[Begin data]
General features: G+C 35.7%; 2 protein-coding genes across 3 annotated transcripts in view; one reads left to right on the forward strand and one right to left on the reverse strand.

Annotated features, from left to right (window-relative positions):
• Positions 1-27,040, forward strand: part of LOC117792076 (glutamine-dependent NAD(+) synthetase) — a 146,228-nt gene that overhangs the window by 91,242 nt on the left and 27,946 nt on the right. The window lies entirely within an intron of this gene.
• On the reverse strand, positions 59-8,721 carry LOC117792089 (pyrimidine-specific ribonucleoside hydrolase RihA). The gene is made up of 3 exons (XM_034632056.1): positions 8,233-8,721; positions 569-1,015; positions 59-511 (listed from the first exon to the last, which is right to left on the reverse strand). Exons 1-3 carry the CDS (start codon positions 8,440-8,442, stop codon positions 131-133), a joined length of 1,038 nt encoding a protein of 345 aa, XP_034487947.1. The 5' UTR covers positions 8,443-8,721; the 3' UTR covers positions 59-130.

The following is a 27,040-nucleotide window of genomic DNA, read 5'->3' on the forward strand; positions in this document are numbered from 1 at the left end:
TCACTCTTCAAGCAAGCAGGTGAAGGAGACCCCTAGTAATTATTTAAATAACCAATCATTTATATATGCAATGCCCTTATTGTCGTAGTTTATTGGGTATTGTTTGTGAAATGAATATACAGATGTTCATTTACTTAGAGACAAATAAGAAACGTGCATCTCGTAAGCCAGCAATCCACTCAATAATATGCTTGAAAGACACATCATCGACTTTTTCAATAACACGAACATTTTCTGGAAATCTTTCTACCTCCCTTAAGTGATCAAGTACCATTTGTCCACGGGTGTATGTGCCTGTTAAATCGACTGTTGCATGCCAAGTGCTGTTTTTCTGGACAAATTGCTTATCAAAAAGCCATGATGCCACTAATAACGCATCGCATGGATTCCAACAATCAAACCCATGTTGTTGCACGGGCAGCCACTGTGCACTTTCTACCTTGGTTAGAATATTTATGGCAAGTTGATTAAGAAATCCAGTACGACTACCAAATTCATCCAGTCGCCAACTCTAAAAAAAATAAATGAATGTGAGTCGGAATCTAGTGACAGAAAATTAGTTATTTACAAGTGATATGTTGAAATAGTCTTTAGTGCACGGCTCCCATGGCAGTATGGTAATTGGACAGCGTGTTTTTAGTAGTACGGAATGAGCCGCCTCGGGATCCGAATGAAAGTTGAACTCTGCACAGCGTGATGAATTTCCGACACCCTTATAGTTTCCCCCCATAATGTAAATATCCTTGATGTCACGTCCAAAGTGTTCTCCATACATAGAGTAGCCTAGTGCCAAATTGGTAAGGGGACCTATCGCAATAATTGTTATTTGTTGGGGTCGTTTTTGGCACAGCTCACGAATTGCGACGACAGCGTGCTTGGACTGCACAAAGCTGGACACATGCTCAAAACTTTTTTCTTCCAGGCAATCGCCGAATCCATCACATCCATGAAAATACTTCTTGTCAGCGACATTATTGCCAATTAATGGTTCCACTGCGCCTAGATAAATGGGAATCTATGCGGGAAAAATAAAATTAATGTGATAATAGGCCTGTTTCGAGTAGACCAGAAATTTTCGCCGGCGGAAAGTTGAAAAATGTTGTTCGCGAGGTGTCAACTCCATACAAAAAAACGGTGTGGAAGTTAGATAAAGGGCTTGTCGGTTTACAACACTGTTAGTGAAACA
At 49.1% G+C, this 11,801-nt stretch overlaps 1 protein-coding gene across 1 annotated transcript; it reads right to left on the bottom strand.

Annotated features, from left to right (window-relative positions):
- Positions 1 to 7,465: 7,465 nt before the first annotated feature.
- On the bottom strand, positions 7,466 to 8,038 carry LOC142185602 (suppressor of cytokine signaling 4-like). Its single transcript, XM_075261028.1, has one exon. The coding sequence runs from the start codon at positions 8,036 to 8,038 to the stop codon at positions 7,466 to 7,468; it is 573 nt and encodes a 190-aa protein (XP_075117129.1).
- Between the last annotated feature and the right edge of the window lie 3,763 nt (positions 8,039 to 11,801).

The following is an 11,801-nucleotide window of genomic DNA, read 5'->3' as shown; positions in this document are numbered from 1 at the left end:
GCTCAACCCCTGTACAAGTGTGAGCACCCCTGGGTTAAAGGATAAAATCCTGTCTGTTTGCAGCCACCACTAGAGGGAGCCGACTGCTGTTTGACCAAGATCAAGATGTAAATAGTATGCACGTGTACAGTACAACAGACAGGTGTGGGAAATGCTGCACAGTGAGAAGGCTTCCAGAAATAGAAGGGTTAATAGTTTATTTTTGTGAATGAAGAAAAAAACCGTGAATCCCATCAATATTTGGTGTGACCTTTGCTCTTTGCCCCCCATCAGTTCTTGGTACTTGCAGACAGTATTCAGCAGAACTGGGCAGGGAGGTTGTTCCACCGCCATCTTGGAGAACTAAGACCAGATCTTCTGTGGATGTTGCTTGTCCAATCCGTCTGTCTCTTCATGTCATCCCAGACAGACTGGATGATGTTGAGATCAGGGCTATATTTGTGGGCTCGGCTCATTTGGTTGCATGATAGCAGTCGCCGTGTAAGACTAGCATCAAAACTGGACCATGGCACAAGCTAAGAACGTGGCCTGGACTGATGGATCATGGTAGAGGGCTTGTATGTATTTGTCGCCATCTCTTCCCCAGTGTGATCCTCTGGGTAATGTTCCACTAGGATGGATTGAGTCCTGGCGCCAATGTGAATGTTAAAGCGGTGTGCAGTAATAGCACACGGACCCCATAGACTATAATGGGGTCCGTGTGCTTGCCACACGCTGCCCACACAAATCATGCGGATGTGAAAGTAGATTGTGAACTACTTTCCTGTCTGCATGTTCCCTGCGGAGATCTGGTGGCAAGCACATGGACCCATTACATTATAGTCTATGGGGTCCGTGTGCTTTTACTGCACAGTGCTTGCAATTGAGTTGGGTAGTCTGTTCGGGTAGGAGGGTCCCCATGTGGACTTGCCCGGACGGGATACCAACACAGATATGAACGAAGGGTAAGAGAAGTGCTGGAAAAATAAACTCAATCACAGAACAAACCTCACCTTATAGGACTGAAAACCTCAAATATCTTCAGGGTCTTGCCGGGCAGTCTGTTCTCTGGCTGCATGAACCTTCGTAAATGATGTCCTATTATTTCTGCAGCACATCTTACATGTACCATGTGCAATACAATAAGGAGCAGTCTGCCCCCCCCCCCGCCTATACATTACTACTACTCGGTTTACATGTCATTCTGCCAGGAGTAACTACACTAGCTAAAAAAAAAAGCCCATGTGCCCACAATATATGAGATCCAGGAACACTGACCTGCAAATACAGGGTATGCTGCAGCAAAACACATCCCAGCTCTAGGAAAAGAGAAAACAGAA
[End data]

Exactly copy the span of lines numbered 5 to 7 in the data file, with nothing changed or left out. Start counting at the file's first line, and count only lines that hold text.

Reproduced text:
The following is a 27,040-nucleotide window of genomic DNA, read 5'->3' on the forward strand; positions in this document are numbered from 1 at the left end:
TCACTCTTCAAGCAAGCAGGTGAAGGAGACCCCTAGTAATTATTTAAATAACCAATCATTTATATATGCAATGCCCTTATTGTCGTAGTTTATTGGGTATTGTTTGTGAAATGAATATACAGATGTTCATTTACTTAGAGACAAATAAGAAACGTGCATCTCGTAAGCCAGCAATCCACTCAATAATATGCTTGAAAGACACATCATCGACTTTTTCAATAACACGAACATTTTCTGGAAATCTTTCTACCTCCCTTAAGTGATCAAGTACCATTTGTCCACGGGTGTATGTGCCTGTTAAATCGACTGTTGCATGCCAAGTGCTGTTTTTCTGGACAAATTGCTTATCAAAAAGCCATGATGCCACTAATAACGCATCGCATGGATTCCAACAATCAAACCCATGTTGTTGCACGGGCAGCCACTGTGCACTTTCTACCTTGGTTAGAATATTTATGGCAAGTTGATTAAGAAATCCAGTACGACTACCAAATTCATCCAGTCGCCAACTCTAAAAAAAATAAATGAATGTGAGTCGGAATCTAGTGACAGAAAATTAGTTATTTACAAGTGATATGTTGAAATAGTCTTTAGTGCACGGCTCCCATGGCAGTATGGTAATTGGACAGCGTGTTTTTAGTAGTACGGAATGAGCCGCCTCGGGATCCGAATGAAAGTTGAACTCTGCACAGCGTGATGAATTTCCGACACCCTTATAGTTTCCCCCCATAATGTAAATATCCTTGATGTCACGTCCAAAGTGTTCTCCATACATAGAGTAGCCTAGTGCCAAATTGGTAAGGGGACCTATCGCAATAATTGTTATTTGTTGGGGTCGTTTTTGGCACAGCTCACGAATTGCGACGACAGCGTGCTTGGACTGCACAAAGCTGGACACATGCTCAAAACTTTTTTCTTCCAGGCAATCGCCGAATCCATCACATCCATGAAAATACTTCTTGTCAGCGACATTATTGCCAATTAATGGTTCCACTGCGCCTAGATAAATGGGAATCTATGCGGGAAAAATAAAATTAATGTGATAATAGGCCTGTTTCGAGTAGACCAGAAATTTTCGCCGGCGGAAAGTTGAAAAATGTTGTTCGCGAGGTGTCAACTCCATACAAAAAAACGGTGTGGAAGTTAGATAAAGGGCTTGTCGGTTTACAACACTGTTAGTGAAACA
At 49.1% G+C, this 11,801-nt stretch overlaps 1 protein-coding gene across 1 annotated transcript; it reads right to left on the bottom strand.